Sunday, 27 April 2014

A review of Freo's 2014 Street Art Festival

Here's a brief introduction to the Freo Doctor Blog's latest guest writer:

Name: Elodie

Crawling Status: None of your business.

Number of Teeth: NONE OF YOUR BUSINESS. (Those are personal questions. Honestly, where are the manners you're always going on about?)

Days since last nappy explosion: 9. Hang on, wait a second... Nope. 9.

Record number of stink eyes given before midday: 36 (yesterday)

Favourite Geelong footballer: Cameron Guthrie. He wears No.29 which is the same number day that I was born on. He also has blonde locks like me. The stink eyes he gives to Hawthorn players are almost as good as my stink eyes.

Likes: People watching; Giving old people stink eyes when they watch me; Giving stink eyes indiscriminately before midday; Engaging with crazy people on the street that Mum wants to avoid; Seagulls; Dogs.

Dislikes: Pearl (my avian minion whom I'm ignoring at the moment for hissing at me); Old people; People watching me; Old people watching me.


So to my review:

Liked: Lots of seagulls. 

Wherever we went there were seagulls. My dad made sure that we spent a good fifteen minutes following them. 

(Editor's note: It wasn't fifteen minutes and it wasn't 'following'.) 

The seagull that performed on Kulcha's balcony to close the festival was fantastic, despite the stage being a bit high for my liking. (Organisers take note: babies show approval by grabbing, yanking, and gouging. Clapping takes concentration and motor skills and is a serious business to be conducted only for the gratification of favoured grandparents.) Kudos to the seagull for its remarkable voice and kudos to the organisers.

The other performances - fire-eating, playing with knives, etc - were ho-hum, to be perfectly honest, and nothing I haven't attempted myself when the parental gaze has relaxed for more than two seconds. And yet these amateurs were raking it in! The next time I'm told there's not enough money for toys I'll know what to say. 

Pro tip: It doesn't take a fool to figure out that seagulls are the stars of these festivals. Parents, let your babies see as many performances by them as possible. Also they're accessible! Don't think twice about chasing them around in a pram, even if your legs start to feel tired. You should have bought the more expensive pram and only have yourself to blame.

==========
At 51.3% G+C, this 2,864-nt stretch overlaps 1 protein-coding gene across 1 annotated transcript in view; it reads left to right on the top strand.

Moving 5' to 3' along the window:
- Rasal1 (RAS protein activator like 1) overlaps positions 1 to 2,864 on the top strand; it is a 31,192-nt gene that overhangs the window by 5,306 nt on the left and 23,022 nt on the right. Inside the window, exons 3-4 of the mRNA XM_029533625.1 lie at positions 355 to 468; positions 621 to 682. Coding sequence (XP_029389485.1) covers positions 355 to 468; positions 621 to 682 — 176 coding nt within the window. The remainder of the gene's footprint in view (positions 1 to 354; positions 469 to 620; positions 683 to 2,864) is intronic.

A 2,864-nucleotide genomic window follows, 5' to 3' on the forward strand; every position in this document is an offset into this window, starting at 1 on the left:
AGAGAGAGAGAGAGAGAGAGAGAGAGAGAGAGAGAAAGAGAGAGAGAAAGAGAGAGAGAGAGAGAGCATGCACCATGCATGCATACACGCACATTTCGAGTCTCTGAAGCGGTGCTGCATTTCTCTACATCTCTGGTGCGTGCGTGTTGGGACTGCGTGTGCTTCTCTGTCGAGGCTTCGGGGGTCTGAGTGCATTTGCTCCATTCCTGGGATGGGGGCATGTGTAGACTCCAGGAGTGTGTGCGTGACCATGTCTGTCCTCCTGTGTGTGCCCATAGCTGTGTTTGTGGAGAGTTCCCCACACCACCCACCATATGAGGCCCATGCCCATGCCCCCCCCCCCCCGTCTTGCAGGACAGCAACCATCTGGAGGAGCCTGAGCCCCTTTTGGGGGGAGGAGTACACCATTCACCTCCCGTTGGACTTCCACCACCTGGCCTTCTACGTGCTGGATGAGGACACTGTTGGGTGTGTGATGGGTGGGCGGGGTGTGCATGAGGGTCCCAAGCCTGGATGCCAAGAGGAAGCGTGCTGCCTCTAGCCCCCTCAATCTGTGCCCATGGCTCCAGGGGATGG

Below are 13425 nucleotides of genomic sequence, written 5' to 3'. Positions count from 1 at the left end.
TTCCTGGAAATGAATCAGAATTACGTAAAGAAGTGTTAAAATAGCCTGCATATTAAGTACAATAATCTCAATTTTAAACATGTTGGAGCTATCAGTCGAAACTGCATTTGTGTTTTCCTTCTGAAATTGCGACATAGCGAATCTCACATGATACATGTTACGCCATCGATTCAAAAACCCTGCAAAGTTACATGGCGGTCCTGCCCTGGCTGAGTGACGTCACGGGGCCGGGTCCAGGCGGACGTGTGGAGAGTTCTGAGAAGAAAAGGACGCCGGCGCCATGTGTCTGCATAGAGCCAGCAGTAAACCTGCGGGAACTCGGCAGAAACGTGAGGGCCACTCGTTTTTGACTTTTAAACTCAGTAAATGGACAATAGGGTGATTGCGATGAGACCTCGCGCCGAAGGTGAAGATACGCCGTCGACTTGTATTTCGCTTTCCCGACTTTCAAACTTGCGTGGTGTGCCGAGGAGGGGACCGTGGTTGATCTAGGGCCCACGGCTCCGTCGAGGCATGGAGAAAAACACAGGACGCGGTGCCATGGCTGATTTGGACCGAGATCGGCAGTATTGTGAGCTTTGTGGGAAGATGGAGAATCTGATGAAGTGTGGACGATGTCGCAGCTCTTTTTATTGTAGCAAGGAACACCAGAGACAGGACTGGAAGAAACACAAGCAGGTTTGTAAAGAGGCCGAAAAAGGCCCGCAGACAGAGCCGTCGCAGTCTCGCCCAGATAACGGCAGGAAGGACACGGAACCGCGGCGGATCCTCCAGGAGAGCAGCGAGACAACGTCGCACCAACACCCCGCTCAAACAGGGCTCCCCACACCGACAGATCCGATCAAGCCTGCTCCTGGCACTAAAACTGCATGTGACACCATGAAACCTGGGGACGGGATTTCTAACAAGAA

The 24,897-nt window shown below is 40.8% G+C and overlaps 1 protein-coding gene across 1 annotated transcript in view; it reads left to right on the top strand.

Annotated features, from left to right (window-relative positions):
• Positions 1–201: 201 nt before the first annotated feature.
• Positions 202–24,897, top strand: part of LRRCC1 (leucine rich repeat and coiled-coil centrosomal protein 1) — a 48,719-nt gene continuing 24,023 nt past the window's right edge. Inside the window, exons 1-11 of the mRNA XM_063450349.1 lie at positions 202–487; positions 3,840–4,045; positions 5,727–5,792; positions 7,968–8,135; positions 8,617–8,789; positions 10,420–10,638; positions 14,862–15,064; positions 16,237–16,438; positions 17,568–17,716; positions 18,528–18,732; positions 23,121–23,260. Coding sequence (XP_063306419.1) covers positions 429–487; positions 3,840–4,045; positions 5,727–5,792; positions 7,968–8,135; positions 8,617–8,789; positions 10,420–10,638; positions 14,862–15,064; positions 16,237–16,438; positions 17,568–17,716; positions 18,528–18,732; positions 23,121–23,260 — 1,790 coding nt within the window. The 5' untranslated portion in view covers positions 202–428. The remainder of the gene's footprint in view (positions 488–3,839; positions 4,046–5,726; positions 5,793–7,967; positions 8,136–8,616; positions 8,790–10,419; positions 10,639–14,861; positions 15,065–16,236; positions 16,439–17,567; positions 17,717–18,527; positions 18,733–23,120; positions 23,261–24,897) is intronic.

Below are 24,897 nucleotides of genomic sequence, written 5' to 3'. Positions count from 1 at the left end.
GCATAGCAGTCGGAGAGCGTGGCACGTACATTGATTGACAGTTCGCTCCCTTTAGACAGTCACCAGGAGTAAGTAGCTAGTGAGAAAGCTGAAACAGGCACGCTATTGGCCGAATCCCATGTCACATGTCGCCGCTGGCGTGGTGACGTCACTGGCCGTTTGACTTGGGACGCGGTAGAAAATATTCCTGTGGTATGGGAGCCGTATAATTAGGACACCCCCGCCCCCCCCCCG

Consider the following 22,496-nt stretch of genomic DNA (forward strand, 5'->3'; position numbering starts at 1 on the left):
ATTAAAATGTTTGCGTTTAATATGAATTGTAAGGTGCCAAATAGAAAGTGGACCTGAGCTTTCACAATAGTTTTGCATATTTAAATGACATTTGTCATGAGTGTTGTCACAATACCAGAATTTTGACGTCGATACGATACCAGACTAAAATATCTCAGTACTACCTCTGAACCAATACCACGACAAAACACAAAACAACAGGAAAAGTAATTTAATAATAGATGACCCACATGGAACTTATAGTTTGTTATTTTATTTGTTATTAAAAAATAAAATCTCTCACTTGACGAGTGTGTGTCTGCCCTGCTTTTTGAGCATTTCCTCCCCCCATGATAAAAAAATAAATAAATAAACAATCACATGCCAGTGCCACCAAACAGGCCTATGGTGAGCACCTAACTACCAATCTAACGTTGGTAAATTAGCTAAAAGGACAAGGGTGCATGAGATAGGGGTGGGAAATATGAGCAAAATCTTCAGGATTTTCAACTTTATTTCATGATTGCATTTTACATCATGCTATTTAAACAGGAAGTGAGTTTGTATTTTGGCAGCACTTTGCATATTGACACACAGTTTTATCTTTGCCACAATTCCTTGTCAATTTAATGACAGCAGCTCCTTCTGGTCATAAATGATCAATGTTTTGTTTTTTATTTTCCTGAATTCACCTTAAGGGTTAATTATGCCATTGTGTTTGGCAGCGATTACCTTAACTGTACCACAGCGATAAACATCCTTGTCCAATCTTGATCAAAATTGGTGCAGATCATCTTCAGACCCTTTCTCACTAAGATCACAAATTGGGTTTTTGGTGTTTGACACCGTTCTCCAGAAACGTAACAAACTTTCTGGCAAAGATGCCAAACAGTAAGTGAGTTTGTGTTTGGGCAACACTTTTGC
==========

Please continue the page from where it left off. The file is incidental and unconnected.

Liked: Lots of dogs. 

Wherever we went there were dogs. Big ones, small ones, hairy ones, smelly ones, ones with ginger eyebrows. We even got to meet Oscar, a poodle, who was nice enough to let me test his elasticity (ears / face were stretchiest). 

Pro-tip: Dogs are malleable love cushions. Do not ever, ever, ever feel that your baby has been touched and been licked by enough dogs. 

Liked: The three large, oddly shaped seagulls I saw walking around the Esplanade (Editor's note: Saurus). 

I'm looking to replace my current avian minion (Pearl has been annoying me) so I was ready with both hands to grab the one that came up to me. It was a close call for that large seagull. 

Pro-tip: Parents, do not run from a large seagull. 

Liked: Lots of people. 

There were lots of people to watch wherever we went. Most were savvy enough to refrain from making unsolicited eye contact with me, although I had to bring out the stink eye for a couple of offenders. 

Pro tip: Smelly people with loud voices make for the most interesting watching. 

Liked: Ramming into the back of people at the National Hotel stage.

Initially I thought that the organisers had devilish babies in mind when they located a stage at the front the National Hotel. So many people to ram in my pram! My dad didn't disappoint either, but it got a bit annoying after ramming the first twenty legs. 

Pro-tip: You can get too much of a good thing. 

Disappointed: I only met one dog. 

Even though we saw lots of dogs, my dad was a bit slow on the uptake. I was desperate to meet one of the star performers who was at the Town Hall stage. A huge brown St Bernard. He looked amazing! Kudos to the organisers, thumbs down to my dad. I didn't get to meet him though. (Editor's note: I was worried that Elodie would test its malleability a bit too much and get eaten.)